Spreading like a virusFear-mongering is a common problem
One of the most common trends that occurred in response to the coronavirus is the surge in face masks. While these tools do serve an important role in public health, their popularity is a sign of a wider societal issue of overblown panic and hysteria over the latest news. Photo Credit: Ahmed Ahmed
In the wake of the almost obsessive coverage over the coronavirus outbreak in China, it may be surprising to find out that the likelihood of anyone you know obtaining the disease is close to zero. While you wouldn’t know it if you watched the news, we live in what is almost certainly the safest and healthiest time in human history.
While the reaction to the coronavirus outbreak has been intense—with an increase in surgical mask purchases and actual live body counts by both the New York Times and the Washington Post—the reality shows that there’s little to be afraid of. This disparity between the amount of coverage that a subject brings and the actual threat of that subject is emblematic of a larger problem in media.
The amount of deaths globally due to the virus is likely fewer than the amount of deaths due to the flu in just the United States, and just one percent of the amount of deaths due to car crashes in the United States. Moreover, actual health experts are incredibly skeptical of the alarmism on display in regard to the virus.
This kind of hysteria isn’t a one-off issue—it’s a systemic problem regarding media reporting and social media stirring fear for clicks. While the coronavirus grabbed headlines from coast-to-coast, what you’re much less likely to read about is the fact that we’re living in what is the healthiest and least deadly time in world history. In virtually every single indicator of human flourishing, from infant mortality rates to life expectancy, the world is getting better and better. Most relevantly, according to Stephen Pinker the rate of deaths due to disease has declined significantly over the past several decades.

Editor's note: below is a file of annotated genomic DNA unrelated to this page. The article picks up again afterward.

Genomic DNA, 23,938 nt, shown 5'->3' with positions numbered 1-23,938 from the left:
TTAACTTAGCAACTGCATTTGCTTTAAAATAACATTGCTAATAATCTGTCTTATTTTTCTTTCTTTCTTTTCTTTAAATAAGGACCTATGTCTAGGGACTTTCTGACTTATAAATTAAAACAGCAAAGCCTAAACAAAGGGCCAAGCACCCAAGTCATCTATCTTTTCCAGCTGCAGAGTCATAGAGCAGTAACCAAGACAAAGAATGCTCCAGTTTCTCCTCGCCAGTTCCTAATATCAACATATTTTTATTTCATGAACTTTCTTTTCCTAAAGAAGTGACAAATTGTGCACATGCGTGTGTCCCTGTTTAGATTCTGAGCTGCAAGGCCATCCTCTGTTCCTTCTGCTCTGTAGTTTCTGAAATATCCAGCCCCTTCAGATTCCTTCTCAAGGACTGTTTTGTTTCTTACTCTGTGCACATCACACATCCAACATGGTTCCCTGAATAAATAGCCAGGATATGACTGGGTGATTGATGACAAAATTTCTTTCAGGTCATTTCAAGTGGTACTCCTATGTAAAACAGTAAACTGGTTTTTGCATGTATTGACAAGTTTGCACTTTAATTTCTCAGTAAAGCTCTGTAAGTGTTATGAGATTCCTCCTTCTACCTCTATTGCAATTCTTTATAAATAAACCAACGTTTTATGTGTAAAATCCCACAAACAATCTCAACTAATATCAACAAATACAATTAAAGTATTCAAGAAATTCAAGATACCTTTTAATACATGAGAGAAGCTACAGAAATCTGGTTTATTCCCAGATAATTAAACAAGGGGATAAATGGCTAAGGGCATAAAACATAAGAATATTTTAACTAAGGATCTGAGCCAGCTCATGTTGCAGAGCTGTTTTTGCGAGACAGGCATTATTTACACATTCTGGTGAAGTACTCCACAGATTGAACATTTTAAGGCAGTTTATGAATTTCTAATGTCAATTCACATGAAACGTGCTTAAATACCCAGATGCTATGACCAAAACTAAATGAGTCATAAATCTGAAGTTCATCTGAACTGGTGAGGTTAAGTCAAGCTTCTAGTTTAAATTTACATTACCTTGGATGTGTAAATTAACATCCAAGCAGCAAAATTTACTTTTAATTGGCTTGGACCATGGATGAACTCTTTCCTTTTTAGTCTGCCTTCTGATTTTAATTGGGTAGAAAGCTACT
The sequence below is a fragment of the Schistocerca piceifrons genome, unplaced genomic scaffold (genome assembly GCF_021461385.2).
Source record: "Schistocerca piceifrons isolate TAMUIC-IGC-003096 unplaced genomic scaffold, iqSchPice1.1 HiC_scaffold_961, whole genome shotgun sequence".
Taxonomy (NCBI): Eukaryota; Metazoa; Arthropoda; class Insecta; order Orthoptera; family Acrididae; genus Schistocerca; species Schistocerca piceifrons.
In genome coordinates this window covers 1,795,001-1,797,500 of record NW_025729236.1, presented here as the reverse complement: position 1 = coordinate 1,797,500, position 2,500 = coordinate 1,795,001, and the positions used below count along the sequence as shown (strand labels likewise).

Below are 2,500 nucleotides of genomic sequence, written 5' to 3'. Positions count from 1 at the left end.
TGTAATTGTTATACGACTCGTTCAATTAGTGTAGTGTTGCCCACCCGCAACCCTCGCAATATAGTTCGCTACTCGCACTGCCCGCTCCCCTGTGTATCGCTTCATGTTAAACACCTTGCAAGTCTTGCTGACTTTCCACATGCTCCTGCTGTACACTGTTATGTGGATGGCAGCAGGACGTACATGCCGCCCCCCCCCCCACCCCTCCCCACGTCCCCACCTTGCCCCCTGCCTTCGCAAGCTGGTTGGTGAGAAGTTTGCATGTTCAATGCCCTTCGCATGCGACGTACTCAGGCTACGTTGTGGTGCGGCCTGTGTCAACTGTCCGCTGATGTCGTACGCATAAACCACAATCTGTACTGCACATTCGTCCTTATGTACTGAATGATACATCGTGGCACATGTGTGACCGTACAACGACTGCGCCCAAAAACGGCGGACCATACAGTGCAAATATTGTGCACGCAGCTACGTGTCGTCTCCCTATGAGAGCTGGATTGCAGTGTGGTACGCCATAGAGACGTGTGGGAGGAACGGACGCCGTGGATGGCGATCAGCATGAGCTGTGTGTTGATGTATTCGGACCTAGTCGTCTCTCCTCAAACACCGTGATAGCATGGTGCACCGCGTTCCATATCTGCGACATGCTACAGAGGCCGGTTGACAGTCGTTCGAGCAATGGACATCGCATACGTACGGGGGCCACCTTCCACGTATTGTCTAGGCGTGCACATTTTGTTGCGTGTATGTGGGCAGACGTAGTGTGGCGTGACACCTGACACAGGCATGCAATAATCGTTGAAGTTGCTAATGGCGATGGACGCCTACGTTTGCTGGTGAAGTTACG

Although it’s understandable why people and media figures are attracted to conflict, sensationalism for the sake of clicks and dollars actually cheapens discourse and hurts our country. For example, the panicked reaction that the media had in covering 9/11 gave way to policies and ideas that discriminated against Muslim Americans. Despite the incredibly small chance of a person being killed in a terrorist attack, Muslims are still subject to skeptical looks from onlookers in public places. Sensationalism isn’t just a formula for bad journalism, it’s harmful: just ask the Muslims who’ve been victims of hate crimes in the years following 9/11.
Bad coverage also means it’s harder for outlets to cover issues more pressing for teenagers, economically and socially. When everyone is focused on fake threats, there are fewer people willing to talk about criminal justice reform, or climate change.
If you’re afraid of the coronavirus, calm down; you’re basically as likely to get struck by lightning as you are to catch the virus. What you should be worried about instead is the pernicious effects of irresponsible journalism with regard to these outbreaks. That’s truly the biggest virus of them all.